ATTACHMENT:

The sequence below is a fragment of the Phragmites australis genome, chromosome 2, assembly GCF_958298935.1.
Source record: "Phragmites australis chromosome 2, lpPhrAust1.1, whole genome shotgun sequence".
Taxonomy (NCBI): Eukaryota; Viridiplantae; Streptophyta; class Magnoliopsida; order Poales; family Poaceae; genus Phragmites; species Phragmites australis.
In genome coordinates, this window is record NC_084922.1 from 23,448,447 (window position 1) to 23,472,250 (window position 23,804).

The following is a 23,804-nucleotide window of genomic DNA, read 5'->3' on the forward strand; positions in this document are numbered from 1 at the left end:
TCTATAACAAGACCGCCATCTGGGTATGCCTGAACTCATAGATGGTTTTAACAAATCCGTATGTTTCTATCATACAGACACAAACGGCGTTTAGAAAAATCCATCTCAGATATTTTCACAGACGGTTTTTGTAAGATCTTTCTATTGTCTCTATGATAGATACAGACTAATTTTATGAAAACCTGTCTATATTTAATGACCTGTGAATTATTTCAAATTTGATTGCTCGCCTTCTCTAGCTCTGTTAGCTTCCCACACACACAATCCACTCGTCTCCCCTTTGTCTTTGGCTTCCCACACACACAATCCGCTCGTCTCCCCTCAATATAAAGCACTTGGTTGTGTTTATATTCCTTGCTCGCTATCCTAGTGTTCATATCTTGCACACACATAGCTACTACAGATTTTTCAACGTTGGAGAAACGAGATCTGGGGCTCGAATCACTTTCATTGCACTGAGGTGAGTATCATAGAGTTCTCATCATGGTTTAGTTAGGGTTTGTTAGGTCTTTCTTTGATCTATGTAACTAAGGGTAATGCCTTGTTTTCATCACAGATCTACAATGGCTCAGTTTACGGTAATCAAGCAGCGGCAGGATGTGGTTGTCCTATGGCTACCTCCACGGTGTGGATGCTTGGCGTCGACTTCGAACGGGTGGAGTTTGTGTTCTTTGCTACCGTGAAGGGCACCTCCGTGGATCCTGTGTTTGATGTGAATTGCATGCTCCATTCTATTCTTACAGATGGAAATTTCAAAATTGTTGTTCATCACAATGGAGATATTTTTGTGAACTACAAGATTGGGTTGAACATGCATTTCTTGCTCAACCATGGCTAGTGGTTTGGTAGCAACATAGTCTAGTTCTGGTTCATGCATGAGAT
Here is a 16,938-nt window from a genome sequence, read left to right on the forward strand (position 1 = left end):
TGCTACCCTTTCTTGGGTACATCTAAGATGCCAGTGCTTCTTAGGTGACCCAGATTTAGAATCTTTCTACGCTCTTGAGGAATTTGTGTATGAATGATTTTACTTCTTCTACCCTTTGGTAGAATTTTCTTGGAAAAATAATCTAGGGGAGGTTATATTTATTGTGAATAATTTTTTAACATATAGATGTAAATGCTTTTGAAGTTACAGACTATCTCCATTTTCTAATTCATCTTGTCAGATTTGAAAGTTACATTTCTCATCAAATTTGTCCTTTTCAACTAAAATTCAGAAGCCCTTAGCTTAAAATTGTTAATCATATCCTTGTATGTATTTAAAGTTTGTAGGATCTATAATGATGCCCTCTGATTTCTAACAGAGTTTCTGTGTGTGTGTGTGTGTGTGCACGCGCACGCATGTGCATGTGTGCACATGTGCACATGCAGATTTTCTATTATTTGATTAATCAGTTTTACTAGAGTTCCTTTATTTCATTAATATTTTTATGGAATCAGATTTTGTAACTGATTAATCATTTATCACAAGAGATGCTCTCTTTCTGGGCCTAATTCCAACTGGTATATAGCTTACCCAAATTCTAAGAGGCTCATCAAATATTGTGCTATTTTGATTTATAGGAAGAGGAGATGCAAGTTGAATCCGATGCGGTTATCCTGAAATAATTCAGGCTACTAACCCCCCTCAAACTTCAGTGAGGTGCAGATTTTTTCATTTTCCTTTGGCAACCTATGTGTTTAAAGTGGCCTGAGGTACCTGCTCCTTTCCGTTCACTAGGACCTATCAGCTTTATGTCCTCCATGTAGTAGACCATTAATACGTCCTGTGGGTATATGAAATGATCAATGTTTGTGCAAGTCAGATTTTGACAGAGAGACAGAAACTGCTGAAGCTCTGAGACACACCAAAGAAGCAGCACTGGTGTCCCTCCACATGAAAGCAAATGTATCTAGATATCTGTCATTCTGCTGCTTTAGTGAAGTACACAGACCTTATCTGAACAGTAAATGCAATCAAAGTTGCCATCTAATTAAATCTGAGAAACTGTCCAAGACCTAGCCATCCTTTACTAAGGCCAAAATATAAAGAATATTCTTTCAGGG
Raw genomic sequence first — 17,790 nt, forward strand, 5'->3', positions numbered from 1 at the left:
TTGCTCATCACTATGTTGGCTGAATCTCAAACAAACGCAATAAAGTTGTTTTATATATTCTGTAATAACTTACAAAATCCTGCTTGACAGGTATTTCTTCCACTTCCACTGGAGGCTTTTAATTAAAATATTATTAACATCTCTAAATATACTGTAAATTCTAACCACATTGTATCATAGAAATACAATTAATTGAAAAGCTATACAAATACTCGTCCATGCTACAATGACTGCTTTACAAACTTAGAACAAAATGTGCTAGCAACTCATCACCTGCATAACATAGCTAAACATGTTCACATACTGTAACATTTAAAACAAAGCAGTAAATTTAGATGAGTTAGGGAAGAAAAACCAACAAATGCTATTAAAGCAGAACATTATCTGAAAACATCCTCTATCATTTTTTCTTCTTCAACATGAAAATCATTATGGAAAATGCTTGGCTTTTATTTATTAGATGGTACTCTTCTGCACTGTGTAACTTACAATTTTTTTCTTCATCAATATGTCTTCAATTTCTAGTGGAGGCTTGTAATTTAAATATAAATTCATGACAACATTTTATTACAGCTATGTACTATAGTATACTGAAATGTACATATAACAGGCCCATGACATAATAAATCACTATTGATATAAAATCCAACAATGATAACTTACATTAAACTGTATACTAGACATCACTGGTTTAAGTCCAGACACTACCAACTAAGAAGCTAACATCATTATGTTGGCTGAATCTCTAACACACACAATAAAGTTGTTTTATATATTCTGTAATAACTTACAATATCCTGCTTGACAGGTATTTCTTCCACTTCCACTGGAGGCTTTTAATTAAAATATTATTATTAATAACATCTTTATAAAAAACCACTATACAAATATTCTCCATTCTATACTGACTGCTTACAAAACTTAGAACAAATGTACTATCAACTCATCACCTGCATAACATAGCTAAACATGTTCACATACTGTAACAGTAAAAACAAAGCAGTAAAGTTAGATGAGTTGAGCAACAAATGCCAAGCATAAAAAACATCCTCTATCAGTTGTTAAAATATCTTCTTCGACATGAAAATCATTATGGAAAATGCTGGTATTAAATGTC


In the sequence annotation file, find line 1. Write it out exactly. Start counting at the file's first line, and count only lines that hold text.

The sequence below is a fragment of the Phragmites australis genome, chromosome 2, assembly GCF_958298935.1.